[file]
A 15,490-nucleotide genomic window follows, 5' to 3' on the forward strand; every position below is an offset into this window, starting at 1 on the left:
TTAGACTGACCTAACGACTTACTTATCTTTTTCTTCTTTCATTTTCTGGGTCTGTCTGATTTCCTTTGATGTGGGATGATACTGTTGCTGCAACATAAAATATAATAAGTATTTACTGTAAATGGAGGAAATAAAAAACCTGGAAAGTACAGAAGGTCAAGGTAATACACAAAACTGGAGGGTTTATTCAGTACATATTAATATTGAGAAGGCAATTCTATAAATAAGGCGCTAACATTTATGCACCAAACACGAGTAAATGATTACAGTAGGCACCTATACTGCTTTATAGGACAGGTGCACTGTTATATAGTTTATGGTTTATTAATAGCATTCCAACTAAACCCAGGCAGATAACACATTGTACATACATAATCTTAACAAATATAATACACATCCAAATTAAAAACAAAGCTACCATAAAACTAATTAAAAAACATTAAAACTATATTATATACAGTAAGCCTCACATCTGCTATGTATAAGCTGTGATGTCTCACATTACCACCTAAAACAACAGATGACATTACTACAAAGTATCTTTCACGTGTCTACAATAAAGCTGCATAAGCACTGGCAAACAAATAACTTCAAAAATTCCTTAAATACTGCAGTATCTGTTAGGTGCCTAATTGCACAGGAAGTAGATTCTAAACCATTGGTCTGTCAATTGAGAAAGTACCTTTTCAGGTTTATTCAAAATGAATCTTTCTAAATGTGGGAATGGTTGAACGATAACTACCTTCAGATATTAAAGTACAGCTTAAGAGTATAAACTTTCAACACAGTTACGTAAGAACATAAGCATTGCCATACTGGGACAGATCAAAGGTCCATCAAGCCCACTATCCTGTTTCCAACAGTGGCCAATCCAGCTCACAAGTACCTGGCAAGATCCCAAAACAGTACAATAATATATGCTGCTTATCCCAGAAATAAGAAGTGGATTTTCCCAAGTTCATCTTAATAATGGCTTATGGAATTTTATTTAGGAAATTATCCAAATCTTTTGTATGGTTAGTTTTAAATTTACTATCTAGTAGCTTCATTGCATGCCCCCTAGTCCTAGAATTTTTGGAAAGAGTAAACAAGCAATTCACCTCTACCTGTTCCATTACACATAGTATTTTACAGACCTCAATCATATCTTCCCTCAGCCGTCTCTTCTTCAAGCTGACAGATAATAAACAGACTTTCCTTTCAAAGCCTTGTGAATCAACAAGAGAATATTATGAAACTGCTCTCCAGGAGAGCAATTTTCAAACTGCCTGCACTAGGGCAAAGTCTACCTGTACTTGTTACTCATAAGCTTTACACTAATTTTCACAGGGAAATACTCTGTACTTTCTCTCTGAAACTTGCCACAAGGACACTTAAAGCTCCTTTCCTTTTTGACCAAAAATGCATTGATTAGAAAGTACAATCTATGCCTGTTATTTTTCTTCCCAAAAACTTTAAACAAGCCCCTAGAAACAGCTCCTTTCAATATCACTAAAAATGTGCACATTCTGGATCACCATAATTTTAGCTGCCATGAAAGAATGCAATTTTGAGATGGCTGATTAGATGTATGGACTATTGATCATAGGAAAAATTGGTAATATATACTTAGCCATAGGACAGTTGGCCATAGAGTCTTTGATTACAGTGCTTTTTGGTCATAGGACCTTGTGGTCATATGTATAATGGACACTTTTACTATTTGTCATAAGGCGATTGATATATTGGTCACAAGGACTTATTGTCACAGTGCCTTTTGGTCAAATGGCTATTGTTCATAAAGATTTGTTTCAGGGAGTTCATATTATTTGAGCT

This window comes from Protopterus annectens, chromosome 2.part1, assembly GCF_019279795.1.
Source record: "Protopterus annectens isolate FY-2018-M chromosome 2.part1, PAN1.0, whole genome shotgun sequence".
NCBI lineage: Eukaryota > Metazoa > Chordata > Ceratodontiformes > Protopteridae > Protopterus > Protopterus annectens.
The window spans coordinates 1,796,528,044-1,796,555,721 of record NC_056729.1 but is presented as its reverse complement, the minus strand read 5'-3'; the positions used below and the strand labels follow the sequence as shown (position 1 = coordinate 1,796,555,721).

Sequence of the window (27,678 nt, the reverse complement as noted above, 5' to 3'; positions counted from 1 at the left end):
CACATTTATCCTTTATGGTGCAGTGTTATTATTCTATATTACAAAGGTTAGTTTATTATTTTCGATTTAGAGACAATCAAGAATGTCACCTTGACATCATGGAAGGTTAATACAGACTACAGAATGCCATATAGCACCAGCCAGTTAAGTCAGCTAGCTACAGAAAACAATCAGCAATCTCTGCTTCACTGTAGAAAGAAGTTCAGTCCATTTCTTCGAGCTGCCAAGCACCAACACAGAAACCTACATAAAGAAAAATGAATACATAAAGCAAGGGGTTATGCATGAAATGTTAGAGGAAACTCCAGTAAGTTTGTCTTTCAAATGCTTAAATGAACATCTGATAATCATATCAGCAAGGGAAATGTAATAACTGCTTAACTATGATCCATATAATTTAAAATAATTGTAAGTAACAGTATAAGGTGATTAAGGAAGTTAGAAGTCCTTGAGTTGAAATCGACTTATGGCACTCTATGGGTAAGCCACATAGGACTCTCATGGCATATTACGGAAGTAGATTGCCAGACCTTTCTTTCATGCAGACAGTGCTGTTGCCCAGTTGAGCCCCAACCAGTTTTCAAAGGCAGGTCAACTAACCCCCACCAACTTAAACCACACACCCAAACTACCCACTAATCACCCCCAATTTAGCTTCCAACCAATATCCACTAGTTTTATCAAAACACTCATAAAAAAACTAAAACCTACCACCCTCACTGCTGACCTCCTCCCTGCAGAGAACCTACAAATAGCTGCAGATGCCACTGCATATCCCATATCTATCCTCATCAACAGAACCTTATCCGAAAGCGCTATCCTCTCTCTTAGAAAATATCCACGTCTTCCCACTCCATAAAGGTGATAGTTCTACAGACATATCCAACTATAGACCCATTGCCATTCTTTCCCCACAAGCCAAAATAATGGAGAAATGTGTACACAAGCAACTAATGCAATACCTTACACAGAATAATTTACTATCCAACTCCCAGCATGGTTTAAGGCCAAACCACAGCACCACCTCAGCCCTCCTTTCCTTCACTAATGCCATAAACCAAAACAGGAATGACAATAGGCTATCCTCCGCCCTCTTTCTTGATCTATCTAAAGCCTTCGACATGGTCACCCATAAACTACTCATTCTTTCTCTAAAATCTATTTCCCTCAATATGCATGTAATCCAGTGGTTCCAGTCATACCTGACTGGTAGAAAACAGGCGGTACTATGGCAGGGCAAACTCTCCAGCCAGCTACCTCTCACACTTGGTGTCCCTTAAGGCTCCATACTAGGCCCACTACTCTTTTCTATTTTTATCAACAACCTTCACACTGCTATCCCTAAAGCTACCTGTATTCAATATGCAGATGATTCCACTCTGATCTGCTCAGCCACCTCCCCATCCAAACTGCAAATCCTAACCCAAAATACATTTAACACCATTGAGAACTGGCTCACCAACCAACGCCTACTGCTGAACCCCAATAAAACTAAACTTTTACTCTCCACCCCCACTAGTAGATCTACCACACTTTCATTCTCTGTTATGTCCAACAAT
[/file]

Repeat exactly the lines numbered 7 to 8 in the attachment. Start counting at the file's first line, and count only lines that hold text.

Sequence of the window (27,678 nt, the reverse complement as noted above, 5' to 3'; positions counted from 1 at the left end):
CACATTTATCCTTTATGGTGCAGTGTTATTATTCTATATTACAAAGGTTAGTTTATTATTTTCGATTTAGAGACAATCAAGAATGTCACCTTGACATCATGGAAGGTTAATACAGACTACAGAATGCCATATAGCACCAGCCAGTTAAGTCAGCTAGCTACAGAAAACAATCAGCAATCTCTGCTTCACTGTAGAAAGAAGTTCAGTCCATTTCTTCGAGCTGCCAAGCACCAACACAGAAACCTACATAAAGAAAAATGAATACATAAAGCAAGGGGTTATGCATGAAATGTTAGAGGAAACTCCAGTAAGTTTGTCTTTCAAATGCTTAAATGAACATCTGATAATCATATCAGCAAGGGAAATGTAATAACTGCTTAACTATGATCCATATAATTTAAAATAATTGTAAGTAACAGTATAAGGTGATTAAGGAAGTTAGAAGTCCTTGAGTTGAAATCGACTTATGGCACTCTATGGGTAAGCCACATAGGACTCTCATGGCATATTACGGAAGTAGATTGCCAGACCTTTCTTTCATGCAGACAGTGCTGTTGCCCAGTTGAGCCCCAACCAGTTTTCAAAGGCAGGTCAACTAACCCCCACCAACTTAAACCACACACCCAAACTACCCACTAATCACCCCCAATTTAGCTTCCAACCAATATCCACTAGTTTTATCAAAACACTCATAAAAAAACTAAAACCTACCACCCTCACTGCTGACCTCCTCCCTGCAGAGAACCTACAAATAGCTGCAGATGCCACTGCATATCCCATATCTATCCTCATCAACAGAACCTTATCCGAAAGCGCTATCCTCTCTCTTAGAAAATATCCACGTCTTCCCACTCCATAAAGGTGATAGTTCTACAGACATATCCAACTATAGACCCATTGCCATTCTTTCCCCACAAGCCAAAATAATGGAGAAATGTGTACACAAGCAACTAATGCAATACCTTACACAGAATAATTTACTATCCAACTCCCAGCATGGTTTAAGGCCAAACCACAGCACCACCTCAGCCCTCCTTTCCTTCACTAATGCCATAAACCAAAACAGGAATGACAATAGGCTATCCTCCGCCCTCTTTCTTGATCTATCTAAAGCCTTCGACATGGTCACCCATAAACTACTCATTCTTTCTCTAAAATCTATTTCCCTCAATATGCATGTAATCCAGTGGTTCCAGTCATACCTGACTGGTAGAAAACAGGCGGTACTATGGCAGGGCAAACTCTCCAGCCAGCTACCTCTCACACTTGGTGTCCCTTAAGGCTCCATACTAGGCCCACTACTCTTTTCTATTTTTATCAACAACCTTCACACTGCTATCCCTAAAGCTACCTGTATTCAATATGCAGATGATTCCACTCTGATCTGCTCAGCCACCTCCCCATCCAAACTGCAAATCCTAACCCAAAATACATTTAACACCATTGAGAACTGGCTCACCAACCAACGCCTACTGCTGAACCCCAATAAAACTAAACTTTTACTCTCCACCCCCACTAGTAGATCTACCACACTTTCATTCTCTGTTATGTCCAACAAT